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quinta-feira, 6 de outubro de 2011

Qaddafi warns developing world of similar fate; deposed leader believed to be in south

Deposed leader Muammar Qaddafi said leaders of the developing world who recognized Libya’s National Transitional Council (NTC) that ousted him with the aid of NATO firepower would suffer a similar fate.

“If the power of (international) fleets give legitimacy, then let the rulers in the Third World be ready,” he said in an apparent reference to NATO’s military support for NTC forces.

He made the comments in an audio recording obtained by Reuters on Thursday from Syria-based Arrai television. It was not clear when the message was recorded.
“To those who recognize this council, be ready for the creation of transitional councils imposed by the power of fleets to replace you one by one from now on,” he said.

Qaddafi also called on Libyans to take to the streets, saying conditions in Libya were “unbearable.”

“I urge all Libyan people to go out and march in their millions in all the squares, in all the cities and villages and oases,” Qaddafi said.

“Go peacefully ... be courageous, rise up, go to the streets, raise our green flags to the skies,” he added.

Qaddafi has been on the run since NTC forces captured the Libyan capital Tripoli on Aug. 23. Despite several leads as to his whereabouts, he has eluded capture, along with two prominent sons.

The NTC has mounted a manhunt to find Qaddafi that is focusing on the Sahara desert near the borders with Niger and Algeria.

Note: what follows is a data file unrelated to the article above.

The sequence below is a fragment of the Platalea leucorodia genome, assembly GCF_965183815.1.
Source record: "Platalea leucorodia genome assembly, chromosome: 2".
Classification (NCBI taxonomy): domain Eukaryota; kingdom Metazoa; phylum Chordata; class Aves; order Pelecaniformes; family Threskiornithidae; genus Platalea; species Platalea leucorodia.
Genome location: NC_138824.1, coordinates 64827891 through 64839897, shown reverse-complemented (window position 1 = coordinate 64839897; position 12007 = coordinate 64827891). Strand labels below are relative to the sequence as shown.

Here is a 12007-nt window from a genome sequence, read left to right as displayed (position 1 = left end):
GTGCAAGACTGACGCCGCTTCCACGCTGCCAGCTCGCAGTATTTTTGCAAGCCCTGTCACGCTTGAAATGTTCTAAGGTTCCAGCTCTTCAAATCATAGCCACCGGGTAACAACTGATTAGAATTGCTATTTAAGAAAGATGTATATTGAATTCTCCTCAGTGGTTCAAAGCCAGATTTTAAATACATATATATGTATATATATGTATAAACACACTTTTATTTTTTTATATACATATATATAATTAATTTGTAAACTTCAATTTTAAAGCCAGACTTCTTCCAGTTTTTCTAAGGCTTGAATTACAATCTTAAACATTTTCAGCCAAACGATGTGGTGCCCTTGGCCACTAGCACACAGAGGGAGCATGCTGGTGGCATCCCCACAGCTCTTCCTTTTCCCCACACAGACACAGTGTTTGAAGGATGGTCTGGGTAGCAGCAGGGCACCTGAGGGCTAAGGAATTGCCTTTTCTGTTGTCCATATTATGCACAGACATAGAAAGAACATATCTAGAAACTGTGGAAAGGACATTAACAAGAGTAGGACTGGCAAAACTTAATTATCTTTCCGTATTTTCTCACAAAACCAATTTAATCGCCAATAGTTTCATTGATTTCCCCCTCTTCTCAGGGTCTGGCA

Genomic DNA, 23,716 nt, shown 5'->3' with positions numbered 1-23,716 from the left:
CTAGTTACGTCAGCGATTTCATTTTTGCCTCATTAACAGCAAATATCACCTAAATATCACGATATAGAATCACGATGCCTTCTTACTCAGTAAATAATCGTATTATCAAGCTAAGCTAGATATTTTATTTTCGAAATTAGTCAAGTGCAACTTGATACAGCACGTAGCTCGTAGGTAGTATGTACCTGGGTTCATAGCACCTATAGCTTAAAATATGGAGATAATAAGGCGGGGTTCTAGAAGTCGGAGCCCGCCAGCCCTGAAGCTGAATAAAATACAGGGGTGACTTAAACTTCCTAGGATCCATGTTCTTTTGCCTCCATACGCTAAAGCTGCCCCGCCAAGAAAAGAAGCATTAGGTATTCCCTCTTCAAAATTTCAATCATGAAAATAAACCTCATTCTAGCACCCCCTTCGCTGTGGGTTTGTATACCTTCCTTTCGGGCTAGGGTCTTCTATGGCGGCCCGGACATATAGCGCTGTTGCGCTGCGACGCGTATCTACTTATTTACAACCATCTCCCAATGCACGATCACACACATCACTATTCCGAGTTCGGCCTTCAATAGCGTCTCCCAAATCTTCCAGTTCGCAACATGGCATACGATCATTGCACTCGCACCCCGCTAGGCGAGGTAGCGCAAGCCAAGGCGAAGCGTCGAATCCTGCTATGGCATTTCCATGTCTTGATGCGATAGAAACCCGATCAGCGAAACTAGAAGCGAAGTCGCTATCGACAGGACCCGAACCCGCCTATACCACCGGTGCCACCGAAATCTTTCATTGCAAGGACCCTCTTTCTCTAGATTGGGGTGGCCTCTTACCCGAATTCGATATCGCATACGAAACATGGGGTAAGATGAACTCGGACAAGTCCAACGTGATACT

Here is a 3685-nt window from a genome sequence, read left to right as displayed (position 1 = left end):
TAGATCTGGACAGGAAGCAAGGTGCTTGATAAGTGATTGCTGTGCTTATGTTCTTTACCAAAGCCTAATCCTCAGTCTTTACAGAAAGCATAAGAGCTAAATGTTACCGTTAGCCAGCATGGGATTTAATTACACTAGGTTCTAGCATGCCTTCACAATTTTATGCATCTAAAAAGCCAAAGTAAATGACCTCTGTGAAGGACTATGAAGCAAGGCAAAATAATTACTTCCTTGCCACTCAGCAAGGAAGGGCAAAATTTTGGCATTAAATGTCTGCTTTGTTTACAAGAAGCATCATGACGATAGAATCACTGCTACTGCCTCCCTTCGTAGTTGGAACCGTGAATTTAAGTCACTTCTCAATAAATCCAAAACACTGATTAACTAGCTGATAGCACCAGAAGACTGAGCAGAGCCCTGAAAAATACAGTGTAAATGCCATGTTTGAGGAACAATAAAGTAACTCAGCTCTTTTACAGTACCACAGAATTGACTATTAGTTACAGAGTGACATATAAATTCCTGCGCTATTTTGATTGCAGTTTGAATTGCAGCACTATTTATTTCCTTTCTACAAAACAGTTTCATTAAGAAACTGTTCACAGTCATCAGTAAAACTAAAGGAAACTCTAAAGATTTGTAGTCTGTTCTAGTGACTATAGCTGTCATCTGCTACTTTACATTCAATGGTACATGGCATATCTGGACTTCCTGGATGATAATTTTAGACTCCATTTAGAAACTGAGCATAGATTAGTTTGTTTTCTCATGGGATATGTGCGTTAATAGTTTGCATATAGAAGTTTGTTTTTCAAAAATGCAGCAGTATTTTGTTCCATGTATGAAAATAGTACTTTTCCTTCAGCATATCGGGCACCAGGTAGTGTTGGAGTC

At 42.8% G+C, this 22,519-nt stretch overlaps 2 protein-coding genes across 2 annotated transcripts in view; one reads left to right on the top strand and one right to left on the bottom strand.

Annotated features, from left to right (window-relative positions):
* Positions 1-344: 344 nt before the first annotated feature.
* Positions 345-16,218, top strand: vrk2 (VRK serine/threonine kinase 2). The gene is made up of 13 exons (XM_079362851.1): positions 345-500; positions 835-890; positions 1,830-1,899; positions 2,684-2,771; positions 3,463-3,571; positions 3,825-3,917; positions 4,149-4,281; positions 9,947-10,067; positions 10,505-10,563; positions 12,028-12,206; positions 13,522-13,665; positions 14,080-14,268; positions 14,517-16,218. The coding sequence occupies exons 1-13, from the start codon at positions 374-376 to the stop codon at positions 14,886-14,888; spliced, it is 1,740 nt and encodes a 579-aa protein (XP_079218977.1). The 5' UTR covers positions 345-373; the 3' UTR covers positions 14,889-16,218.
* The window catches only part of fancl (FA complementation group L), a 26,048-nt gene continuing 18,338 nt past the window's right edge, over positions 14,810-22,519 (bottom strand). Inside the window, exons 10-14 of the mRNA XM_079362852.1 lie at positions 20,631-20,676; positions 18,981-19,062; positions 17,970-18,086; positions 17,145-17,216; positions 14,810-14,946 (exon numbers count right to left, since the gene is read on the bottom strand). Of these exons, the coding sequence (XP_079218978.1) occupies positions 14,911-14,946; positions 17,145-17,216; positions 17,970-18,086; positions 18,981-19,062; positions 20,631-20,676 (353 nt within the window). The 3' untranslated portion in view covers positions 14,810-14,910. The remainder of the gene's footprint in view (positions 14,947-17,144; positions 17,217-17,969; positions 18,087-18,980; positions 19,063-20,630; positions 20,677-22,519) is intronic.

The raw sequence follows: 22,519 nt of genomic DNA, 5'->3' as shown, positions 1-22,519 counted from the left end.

Qaddafi said the NTC was illegitimate. “How did it get its legitimacy? Did the Libyan people elect them? Did the Libyan people appoint them?”

Arrai TV broadcast Qaddafi’s last speech on Sept. 20.

The de facto prime minister, meanwhile, said that Qaddafi was hiding in southern Libya under the protection of tribes, crossing occasionally into Niger, but transitional government forces expect to pinpoint his whereabouts soon.

“The latest report is that he is in southern Libya under the protection of the Tuareg tribe, and from time to time crosses into Niger,” Mahmoud Jibril told Reuters during a visit to Baghdad.

“Security is the most important thing for him. To specify where he is exactly even for ten hours is very difficult. I hope within the coming days we will be able to confirm where he is located exactly,” he said.

Jibril said he was in Iraq to discuss re-establishing diplomatic relations between Tripoli and Baghdad and to ask for the fellow OPEC country’s help in oil development.

The NTC has mounted a manhunt for Gaddafi that focuses on the Sahara desert near the borders with Niger and Algeria.


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